Will 23rd June 2016 go down in history like 6th June 1944?
On 'D' Day in 1944 the men and women of Britain, together with their allies started to build a Europe of Peace, Freedom and Prosperity.
45 years later we saw the fall of the Berlin Wall and millions more gained Freedom and Opportunity.
Are we really going to throw all that away?
Vote Remain for a Britain once again leading in Europe not Leaving
Our country has a long and great tradition of leadership. Increasingly, we recognise that it has to be not only national leadership but our global leadership, where we are a part of a larger group of human beings seeking a better world and a better life, which makes the greatest difference to our lives.
It would be a tragedy if this country gave up that kind of leadership because it is essential in the modern world, in which countries are totally interconnected with one another.
We have warred for generations over land, resources and ideas, spilling the blood of our children so that one small corner of the continent can put its flag in another small corner of the continent.
In the last century we called this to an end. We agreed that we had finally had enough of the bloodshed and instead collaborated to build a stronger, more peaceful Europe.
Shirley Williams 21st June
If you thought the EU referendum is on 23rd June, then you're wrong! Well partly.
Local Councils will be sending out Postal Votes from today, Friday 27th May, and some people will have voted by Monday.
Others have still to register. IF YOU WANT YOUR SAY then you must register by Midnight 7th JUNE
Likewise if you're going to be away on 23rd June then you will need to arrange a postal vote before 3 p.m. on 8th June.
Is the vote on 23rd about the future of the UK? Or just about which middle-aged man will lead the Tories?
Why do we not hear from more women, more minorities, More young people ?
Caroline Pidgeon Dianne Abbott Merlene Emerson & Caroline Lucas
Britain is recognised as a leading voice in Europe, not just by its European neighbours but countries all over the world, including America and China. Leaving Europe won’t make the EU go away - it will only strip us of our right to influence it, leaving us isolated in our own back yard, less recognised on the world stage and with many of the rules still imposed on us.
Influence in Brussels
The UK has huge influence in Brussels – we have 10% of MEPs and all decisions made have to be signed off by UK ministers. Leaving Brussels would give us the illusion of sovereignty but actually tie our hands and give us no power to influence EU legislation.
Ability to shape our own future
Our influence and ability to shape our own future is tied up with our membership of the EU. If we want to leave Europe but maintain our access to the Single Market we would have to comply with many of the laws and contribute to the budget. Take Norway for example – they are forced to comply with 75% of EU law.
What’s more, Norway is the 10th largest contributor to the EU budget without having any say over how the money is spent. Former Norwegian Europe Spokesperson, Nikolai Astrup, has warned: “If you want to run Europe, you must be in Europe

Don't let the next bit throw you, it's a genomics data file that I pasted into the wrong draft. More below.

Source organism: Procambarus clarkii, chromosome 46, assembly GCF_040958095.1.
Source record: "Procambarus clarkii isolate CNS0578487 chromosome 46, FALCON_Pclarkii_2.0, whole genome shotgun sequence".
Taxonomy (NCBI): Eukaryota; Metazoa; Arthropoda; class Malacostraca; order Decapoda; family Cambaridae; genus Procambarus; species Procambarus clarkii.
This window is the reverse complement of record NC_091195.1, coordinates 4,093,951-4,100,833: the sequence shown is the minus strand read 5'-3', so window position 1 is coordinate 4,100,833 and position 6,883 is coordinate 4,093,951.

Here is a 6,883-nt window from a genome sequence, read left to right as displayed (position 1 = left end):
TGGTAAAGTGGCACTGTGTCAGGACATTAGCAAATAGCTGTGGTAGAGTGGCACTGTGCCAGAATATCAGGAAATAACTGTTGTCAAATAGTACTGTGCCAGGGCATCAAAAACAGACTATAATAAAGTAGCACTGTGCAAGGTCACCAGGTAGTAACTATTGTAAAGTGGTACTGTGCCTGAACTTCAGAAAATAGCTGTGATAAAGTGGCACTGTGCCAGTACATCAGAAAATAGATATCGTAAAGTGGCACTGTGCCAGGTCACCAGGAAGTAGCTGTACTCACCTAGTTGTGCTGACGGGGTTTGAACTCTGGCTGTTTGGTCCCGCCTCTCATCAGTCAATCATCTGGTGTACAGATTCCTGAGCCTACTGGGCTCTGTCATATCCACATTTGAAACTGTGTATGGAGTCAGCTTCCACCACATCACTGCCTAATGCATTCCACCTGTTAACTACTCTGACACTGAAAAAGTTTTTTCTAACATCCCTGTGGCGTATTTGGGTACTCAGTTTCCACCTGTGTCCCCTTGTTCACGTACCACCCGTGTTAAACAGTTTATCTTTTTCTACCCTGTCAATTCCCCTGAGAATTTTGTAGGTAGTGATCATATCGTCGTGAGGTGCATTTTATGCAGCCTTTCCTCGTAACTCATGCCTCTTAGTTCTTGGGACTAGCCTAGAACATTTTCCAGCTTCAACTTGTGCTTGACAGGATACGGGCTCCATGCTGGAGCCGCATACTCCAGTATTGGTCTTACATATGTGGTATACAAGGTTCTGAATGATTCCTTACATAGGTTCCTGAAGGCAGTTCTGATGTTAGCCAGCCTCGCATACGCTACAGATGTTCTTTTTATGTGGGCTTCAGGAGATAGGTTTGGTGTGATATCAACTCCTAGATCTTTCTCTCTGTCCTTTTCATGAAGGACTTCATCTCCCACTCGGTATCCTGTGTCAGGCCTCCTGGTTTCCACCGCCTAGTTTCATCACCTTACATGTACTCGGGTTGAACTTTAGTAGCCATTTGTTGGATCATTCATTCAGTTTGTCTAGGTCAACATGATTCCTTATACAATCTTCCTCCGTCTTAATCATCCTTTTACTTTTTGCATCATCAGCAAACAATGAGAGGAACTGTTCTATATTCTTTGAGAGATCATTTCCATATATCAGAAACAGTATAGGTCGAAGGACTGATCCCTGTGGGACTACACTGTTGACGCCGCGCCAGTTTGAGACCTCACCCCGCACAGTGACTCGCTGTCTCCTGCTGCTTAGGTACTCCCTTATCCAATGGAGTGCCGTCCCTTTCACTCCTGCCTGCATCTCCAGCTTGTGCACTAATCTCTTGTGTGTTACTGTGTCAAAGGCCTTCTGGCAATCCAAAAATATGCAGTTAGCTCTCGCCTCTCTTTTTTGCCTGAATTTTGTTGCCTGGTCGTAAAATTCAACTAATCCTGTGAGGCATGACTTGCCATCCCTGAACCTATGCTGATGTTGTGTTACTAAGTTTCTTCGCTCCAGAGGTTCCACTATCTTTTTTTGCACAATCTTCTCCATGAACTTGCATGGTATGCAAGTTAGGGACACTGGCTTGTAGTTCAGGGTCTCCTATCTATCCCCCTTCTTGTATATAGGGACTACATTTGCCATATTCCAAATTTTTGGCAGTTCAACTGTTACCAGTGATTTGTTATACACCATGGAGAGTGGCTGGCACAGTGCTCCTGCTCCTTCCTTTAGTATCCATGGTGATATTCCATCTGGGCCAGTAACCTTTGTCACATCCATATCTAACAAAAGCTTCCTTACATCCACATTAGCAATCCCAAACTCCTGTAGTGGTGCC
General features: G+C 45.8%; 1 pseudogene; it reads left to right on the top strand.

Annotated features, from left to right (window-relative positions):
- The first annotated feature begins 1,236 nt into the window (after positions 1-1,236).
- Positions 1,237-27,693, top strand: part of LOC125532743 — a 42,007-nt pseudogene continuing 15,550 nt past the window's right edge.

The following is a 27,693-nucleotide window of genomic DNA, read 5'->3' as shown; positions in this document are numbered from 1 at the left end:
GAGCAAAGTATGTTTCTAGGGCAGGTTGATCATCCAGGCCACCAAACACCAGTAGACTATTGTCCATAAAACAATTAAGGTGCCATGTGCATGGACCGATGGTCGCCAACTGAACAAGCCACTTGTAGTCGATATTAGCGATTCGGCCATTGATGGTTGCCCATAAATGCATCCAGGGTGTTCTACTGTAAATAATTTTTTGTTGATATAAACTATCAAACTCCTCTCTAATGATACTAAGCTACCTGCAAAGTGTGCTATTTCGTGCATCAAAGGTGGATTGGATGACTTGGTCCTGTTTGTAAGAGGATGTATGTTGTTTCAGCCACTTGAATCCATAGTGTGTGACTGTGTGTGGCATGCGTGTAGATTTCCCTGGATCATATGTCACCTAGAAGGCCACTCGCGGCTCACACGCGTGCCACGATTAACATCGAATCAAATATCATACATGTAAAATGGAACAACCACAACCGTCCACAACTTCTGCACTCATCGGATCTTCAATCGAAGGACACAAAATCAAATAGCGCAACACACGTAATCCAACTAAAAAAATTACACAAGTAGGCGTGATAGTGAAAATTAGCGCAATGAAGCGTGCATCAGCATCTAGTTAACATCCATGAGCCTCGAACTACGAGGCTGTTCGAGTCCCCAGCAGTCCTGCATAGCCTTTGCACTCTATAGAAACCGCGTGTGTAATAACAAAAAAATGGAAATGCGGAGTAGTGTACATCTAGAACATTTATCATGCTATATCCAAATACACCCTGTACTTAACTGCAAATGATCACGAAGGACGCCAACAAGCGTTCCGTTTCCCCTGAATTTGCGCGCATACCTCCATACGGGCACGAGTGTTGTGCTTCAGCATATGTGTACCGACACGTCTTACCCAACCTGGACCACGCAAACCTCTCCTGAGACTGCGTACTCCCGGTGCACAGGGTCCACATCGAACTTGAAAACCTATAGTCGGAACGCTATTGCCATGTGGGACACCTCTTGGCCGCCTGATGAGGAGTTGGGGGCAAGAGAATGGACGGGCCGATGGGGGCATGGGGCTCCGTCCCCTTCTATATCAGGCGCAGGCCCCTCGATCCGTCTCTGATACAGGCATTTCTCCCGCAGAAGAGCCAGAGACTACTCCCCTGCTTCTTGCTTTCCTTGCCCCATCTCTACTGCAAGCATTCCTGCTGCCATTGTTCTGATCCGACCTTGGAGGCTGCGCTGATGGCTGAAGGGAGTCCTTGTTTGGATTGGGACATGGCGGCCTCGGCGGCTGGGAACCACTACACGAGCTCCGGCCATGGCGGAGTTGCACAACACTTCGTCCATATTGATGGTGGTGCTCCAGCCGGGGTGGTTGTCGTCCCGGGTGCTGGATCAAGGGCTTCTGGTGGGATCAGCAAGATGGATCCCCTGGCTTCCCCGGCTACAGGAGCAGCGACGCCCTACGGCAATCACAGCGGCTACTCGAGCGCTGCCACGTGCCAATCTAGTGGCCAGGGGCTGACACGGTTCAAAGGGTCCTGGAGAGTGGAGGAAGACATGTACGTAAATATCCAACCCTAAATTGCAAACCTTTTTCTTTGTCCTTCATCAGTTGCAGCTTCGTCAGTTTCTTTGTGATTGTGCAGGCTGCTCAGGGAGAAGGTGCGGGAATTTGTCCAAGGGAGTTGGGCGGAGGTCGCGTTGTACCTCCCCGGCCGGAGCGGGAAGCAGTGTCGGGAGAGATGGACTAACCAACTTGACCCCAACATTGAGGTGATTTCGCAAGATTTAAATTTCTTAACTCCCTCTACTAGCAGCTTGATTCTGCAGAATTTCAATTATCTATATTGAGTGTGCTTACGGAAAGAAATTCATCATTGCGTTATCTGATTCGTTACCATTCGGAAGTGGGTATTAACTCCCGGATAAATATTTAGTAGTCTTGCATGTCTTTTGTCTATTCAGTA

As many as 30% of younger people are not registered to vote and yet they are the ones who will be most affected by the outcome of the referendum vote on 23rd June.
Make sure you have your say and Register before the deadline on 7th June
With all Council results across England now in, the Liberal Democrats have clearly won in terms of new councillors gained...with a net gain of forty-five new elected representatives!
We've also gained control of a council. (Watford)
The party's recovery will be a long one, but this is a very positive first step!
Catherine Lomax held her seat in the Kilsby and Barby Ward of Daventry District and Lib Dems made gains in Milton Keynes and Rugby
Tuesday 10th May
10 am to around 12 noon
Come and join us for coffee and a chat. There may be envelopes to stuff or leaflets to fold / deliver.
Where? Lib Dem Office, 120-126 Kingsley Park Terrace, NN2 7HJ
Gearing up for the European Referendum Campaign! How can you help?
Michael Crick, Channel 4 News’s political correspondent, has spent months investigating the Conservative Party’s election expenses from last year’s general election, focusing on the party’s “battle buses”, which moved activists around the country, and the associated costs incurred (e.g. hotels).
Last night’s programme featured another report, this time looking at the use of the buses in the South-West, where the Conservatives successfully targeted every one of the 14 seats held by the Lib Dems:
In response to Crick’s investigation, the Conservatives accepted that they had failed to declare some expenses for hotels due to what they termed an “administrative error”.
Yet the more fundamental question which the Electoral Commission is apparently investigating is whether the costs associated with the battle bus should properly have been accounted for on local rather than national expenses returns. The Tories insist that they should not, but if the Electoral Commission takes a different view it on the face of it could mean that in several constituencies, the Conservatives exceeded spending limits.